Republican strategist Ed Rogers.

ED ROGERS: Republicans generally, and Southerners specifically, are hierarchical and we appreciate someone coming up through the ranks. I worked for a long time for Lee Atwater. South Carolina, for all its reputation for rough politics, has actually showed a lot of maturity and a lot of seriousness in who they end up electing.

LIASSON: All the Republican nominees, starting with Ronald Reagan in 1980, certainly would agree that South Carolina Republicans are very discerning.

GEORGE H. W. BUSH: Thank you so very much. Victory has 100 fathers and this victory in South Carolina truly did. Thank you.

UNIDENTIFIED MAN #1: Thank you, South Carolina.

UNIDENTIFIED MAN #2: Thank you all very much.

GEORGE W. BUSH: Tonight in this great state of South Carolina, we have ignited our cause.

SENATOR JOHN MCCAIN: Thank you, South Carolina, for bringing us across the finish line first in the first in the South primary.

LIASSON: That last victorious candidate, of course, was John McCain, whose victory in South Carolina in 2008 is a model Mitt Romney would like to follow. McCain won with 33 percent of the vote in South Carolina four years ago because Fred Thompson and Mike Huckabee split the conservative vote. The same dynamic could still work for Romney this year, says South Carolina Republican Senator Jim DeMint.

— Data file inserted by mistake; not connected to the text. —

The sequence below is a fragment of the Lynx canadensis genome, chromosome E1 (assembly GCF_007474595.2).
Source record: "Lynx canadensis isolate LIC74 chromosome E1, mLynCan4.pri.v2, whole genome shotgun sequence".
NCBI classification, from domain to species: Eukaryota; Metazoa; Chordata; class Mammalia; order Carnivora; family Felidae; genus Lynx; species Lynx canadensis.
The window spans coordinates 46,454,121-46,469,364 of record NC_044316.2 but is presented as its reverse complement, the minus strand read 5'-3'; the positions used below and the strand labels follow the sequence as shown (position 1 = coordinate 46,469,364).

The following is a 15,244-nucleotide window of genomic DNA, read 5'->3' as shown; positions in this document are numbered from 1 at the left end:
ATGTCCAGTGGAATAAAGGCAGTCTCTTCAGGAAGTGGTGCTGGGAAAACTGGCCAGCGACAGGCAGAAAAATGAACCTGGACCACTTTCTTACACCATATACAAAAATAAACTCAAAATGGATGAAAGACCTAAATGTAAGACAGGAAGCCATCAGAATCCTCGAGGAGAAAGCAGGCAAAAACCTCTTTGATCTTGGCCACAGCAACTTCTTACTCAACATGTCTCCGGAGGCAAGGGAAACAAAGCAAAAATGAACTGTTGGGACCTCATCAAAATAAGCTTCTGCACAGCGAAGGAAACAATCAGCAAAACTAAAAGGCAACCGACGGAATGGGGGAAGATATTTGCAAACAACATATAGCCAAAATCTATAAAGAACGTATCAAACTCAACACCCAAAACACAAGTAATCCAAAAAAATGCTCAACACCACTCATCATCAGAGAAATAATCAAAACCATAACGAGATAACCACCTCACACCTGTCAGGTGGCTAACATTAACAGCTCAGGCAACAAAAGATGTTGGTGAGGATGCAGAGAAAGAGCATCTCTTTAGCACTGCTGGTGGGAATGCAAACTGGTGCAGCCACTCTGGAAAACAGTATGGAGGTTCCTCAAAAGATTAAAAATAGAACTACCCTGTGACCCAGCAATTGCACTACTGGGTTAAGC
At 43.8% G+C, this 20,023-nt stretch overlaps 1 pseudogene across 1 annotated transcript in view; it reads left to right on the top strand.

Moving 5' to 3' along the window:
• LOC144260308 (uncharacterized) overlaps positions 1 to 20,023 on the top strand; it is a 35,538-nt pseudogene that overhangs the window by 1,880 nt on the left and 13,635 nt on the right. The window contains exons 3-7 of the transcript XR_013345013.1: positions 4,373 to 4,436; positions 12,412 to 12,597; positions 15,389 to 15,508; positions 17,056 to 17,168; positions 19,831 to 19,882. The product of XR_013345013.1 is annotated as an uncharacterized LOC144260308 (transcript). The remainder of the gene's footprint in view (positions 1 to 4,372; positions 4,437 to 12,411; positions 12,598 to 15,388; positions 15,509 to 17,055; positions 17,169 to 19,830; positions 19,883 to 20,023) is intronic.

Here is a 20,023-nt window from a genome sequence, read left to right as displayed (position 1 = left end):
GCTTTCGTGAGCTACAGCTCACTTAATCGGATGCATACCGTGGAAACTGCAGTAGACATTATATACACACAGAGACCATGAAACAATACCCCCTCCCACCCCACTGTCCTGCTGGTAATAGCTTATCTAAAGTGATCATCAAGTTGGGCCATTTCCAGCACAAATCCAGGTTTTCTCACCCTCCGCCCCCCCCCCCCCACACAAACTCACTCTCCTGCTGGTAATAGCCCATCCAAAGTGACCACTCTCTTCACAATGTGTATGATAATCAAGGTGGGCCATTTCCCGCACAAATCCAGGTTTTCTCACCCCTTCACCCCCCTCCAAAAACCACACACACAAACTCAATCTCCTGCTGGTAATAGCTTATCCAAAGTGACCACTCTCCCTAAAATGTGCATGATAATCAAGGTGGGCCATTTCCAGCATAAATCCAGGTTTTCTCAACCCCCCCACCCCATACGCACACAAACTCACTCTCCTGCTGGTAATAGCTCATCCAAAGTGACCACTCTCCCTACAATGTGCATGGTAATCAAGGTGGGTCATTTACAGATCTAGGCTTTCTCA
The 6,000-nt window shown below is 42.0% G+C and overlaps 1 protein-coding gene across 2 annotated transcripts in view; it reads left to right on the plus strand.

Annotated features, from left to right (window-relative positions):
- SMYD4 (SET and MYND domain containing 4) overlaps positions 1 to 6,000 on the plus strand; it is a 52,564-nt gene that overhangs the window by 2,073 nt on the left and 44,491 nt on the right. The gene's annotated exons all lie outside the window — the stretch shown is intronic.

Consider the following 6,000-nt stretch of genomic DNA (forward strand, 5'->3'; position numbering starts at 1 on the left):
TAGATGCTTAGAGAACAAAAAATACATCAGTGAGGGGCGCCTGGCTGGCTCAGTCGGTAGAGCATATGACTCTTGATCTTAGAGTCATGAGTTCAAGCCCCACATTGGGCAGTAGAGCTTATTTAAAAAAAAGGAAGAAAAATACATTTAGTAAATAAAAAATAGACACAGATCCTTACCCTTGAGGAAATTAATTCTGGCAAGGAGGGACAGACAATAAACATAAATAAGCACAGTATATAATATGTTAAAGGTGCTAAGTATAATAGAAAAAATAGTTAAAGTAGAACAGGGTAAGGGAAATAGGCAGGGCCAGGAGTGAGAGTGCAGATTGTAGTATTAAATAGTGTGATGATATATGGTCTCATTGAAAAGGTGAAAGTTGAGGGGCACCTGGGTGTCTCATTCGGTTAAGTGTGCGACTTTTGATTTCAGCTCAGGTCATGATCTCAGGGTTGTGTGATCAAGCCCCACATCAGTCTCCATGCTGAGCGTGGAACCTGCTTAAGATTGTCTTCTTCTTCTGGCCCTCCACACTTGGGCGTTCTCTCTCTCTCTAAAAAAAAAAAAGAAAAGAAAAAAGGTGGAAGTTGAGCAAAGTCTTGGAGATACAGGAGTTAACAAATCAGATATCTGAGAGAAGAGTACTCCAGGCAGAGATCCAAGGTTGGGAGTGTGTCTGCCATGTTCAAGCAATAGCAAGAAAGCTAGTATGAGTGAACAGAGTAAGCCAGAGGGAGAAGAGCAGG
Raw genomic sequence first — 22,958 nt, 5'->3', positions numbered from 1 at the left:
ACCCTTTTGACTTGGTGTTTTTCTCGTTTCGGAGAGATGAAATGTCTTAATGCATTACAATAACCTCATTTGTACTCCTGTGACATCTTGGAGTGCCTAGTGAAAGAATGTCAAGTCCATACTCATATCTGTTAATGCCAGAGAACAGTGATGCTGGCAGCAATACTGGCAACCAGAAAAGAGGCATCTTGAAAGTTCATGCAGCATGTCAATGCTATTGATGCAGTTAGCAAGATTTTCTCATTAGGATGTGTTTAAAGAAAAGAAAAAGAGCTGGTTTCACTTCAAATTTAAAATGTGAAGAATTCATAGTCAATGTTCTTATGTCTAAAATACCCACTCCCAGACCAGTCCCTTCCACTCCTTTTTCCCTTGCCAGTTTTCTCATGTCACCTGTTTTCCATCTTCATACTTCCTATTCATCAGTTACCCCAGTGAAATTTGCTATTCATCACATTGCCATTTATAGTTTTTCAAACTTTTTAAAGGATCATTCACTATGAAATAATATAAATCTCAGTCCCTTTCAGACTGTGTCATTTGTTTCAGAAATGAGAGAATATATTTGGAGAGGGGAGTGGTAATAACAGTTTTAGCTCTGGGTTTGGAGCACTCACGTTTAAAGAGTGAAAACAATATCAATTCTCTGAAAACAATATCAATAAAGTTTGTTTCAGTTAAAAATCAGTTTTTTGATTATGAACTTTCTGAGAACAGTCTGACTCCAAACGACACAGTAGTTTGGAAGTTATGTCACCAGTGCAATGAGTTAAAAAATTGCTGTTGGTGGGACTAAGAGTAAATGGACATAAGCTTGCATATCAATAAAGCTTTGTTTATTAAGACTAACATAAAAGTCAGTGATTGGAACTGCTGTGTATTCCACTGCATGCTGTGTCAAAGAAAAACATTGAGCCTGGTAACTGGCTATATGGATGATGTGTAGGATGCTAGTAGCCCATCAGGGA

SENATOR JIM DEMINT: What happens a lot, and it happened in the last presidential primary, could happen here, is that the conservatives divide their vote among a number of conservative candidates, and sometimes the more moderate establishment candidate wins. That's not all together bad.

LIASSON: Bad or good, it's why moderate, establishment Republicans, like Romney, have in the past been able to win this deep red state with so many populists and religious conservatives. But this year might be different, if conservatives in South Carolina can finally unite behind one candidate. Texas Governor Rick Perry dropped out of the race yesterday and endorsed Newt Gingrich, the man on the right who has been surging in the polls here.

But Rick Santorum and Ron Paul are still in the race today, competing with Gingrich for the same pool of conservative voters. South Carolina's Republicans pride themselves on picking a winner every time. This year, we'll find out if that historical pattern is a predictor or merely a precedent.

Mara Liasson, NPR News, Charleston. Transcript provided by NPR, Copyright NPR.